THE IMPACTS OF LIQUOR MARTS HISTORY IN WINNIPEG AND MANITOBA
Another organization that has been able to mark 100 years is Liquor Mart. Present day it isn’t hard to find a liquor store and there are endless options to choose from.
But looking back 100-plus years ago, the liquor industry started small in Winnipeg, but as the population grew, so did the number of places to buy booze.
“Winnipeg in 1870, when it was still just a village, Winnipeg had five hotels where they served alcohol,” said Roland Sawatzky, the curator of history at the Manitoba Museum.
“Twelve years later, there were 86 hotels, 64 grocery stores that sold booze, five breweries, and 24 liquor shops. And by 1913, when Winnipeg was the third-largest city in Canada, there were 243 saloons. So all of this corresponded to the population boom.”
Sawatzky said the issue with the old system was there weren’t many regulations and it brought a lot of perceived social problems in the city and Winnipeg became known as a “hard-drinking place.”
“There was a real push for prohibition to end these perceived social problems…so people were voting for prohibition over and over again, but it never really took because the government realized all these hotels were employing a lot of people.”
It wasn’t until 1916, when the Tobias Norris-led Liberal Party took power and prohibition took shape.
Sawatzky said arrests for public drunkenness dropped once prohibition took effect, but several loopholes allowed people to get alcohol, so the social problems continued.
“The abuse of the law was so flagrant, the business and tax revenue from the liquor trade was such a loss for the government, that by the early 1920s, Manitobans voted to bring back liquor, but under strict government control.”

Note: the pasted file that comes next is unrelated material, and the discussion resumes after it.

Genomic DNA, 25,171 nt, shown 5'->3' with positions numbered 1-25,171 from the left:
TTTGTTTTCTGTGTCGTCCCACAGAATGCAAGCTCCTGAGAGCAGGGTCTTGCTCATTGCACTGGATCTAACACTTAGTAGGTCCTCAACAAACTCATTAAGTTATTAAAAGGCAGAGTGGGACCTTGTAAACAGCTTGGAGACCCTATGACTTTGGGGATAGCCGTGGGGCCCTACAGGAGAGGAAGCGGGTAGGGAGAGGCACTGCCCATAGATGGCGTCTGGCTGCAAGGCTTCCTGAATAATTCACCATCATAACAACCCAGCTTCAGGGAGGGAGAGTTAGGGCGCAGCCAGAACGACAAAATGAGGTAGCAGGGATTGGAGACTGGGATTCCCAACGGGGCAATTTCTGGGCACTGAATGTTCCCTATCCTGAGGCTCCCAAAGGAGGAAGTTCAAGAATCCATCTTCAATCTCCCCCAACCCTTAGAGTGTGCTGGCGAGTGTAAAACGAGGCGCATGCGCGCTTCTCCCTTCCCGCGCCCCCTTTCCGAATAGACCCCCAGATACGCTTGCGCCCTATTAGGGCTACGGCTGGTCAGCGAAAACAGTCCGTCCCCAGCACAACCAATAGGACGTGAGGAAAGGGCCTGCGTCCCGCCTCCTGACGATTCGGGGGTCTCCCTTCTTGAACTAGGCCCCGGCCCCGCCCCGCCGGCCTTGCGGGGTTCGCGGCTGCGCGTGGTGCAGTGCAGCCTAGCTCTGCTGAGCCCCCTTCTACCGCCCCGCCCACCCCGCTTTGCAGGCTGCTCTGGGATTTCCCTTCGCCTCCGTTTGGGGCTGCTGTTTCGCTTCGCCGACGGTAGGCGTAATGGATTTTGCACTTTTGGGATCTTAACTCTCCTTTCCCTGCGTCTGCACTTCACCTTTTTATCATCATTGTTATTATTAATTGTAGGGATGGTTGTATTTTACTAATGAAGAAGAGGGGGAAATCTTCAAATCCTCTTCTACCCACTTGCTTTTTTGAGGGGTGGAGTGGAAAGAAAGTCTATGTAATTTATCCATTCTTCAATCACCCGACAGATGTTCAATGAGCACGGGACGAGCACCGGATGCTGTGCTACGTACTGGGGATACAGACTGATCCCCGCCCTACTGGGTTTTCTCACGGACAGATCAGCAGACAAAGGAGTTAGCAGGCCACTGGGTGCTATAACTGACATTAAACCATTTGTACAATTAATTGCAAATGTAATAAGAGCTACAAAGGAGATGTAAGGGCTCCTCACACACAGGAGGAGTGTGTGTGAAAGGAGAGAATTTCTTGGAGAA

This government control led to the creation of the Liquor Control Act in 1923, which eventually turned into Manitoba’s Liquor Control Commission.
Since then, there have been many milestones over the 100 years. New-style stores – what Manitobans are more used to today – were first introduced in 1965. Before then, customers would write their orders on a slip and a clerk would grab the alcohol.
Women were allowed to start working in government liquor stores in 1971 and in 2001 the sale of liquor was allowed on Sundays.
“It’s been 100 years of basically relaxed, slowly relaxing liquor laws,” said Sawatzky.
Looking at the present day and into the future, Sawatzky said there will probably be a lot of questions about Liquor Mart and how it continues to run, especially given the recent strike that swept the province.
However, he said prohibition and Liquor Mart is a big part of the province’s history.
“It points to the issues with massive expansion of the population here. It links into all kinds of other things like social reform, like voting rights, like immigration…it was a time when people started thinking about government regulation very seriously.”
One of the successes of the commission over the last 100 years according to Sawatzky is the ability to adapt. He said it is a major factor in being able to hit the century mark.
“They realized when society started to change that the way they ran things had to change as well.”
LOOKING AT THE NEXT 100 YEARS IN WINNIPEG
Adaptability is a key sticking point for Furlan, who said those who are starting up in Winnipeg need to be prepared to roll with the punches if they are looking to be around 100 years from now.
“They have to be focused on adaptability and quality advice. Now, on top of that, you have to be smart,” said Furlan.
“I think we have to make the best of what we have here on the prairies and be a destination.”
He notes any current or future organizations need to be prepared to engage with all demographics that Winnipeg has to offer.
“How do you engage with the Indigenous Chamber of Commerce? How do you engage with all the newcomers? There are a lot of newcomer organizations for people immigrating here. And what about the people that live here now, so how do you make sure the whole population is engaged?”